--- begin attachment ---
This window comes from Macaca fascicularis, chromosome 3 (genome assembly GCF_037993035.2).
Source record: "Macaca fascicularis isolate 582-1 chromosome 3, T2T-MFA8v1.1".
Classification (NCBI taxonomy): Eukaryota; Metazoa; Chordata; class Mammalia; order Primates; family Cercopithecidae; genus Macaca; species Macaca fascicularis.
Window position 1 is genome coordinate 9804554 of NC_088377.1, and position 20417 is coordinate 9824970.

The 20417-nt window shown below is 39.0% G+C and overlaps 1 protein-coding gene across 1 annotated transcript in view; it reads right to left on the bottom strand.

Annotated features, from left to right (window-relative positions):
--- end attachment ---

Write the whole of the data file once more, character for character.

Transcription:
This window comes from Macaca fascicularis, chromosome 3 (genome assembly GCF_037993035.2).
Source record: "Macaca fascicularis isolate 582-1 chromosome 3, T2T-MFA8v1.1".
Classification (NCBI taxonomy): Eukaryota; Metazoa; Chordata; class Mammalia; order Primates; family Cercopithecidae; genus Macaca; species Macaca fascicularis.
Window position 1 is genome coordinate 9804554 of NC_088377.1, and position 20417 is coordinate 9824970.

The 20417-nt window shown below is 39.0% G+C and overlaps 1 protein-coding gene across 1 annotated transcript in view; it reads right to left on the bottom strand.

Annotated features, from left to right (window-relative positions):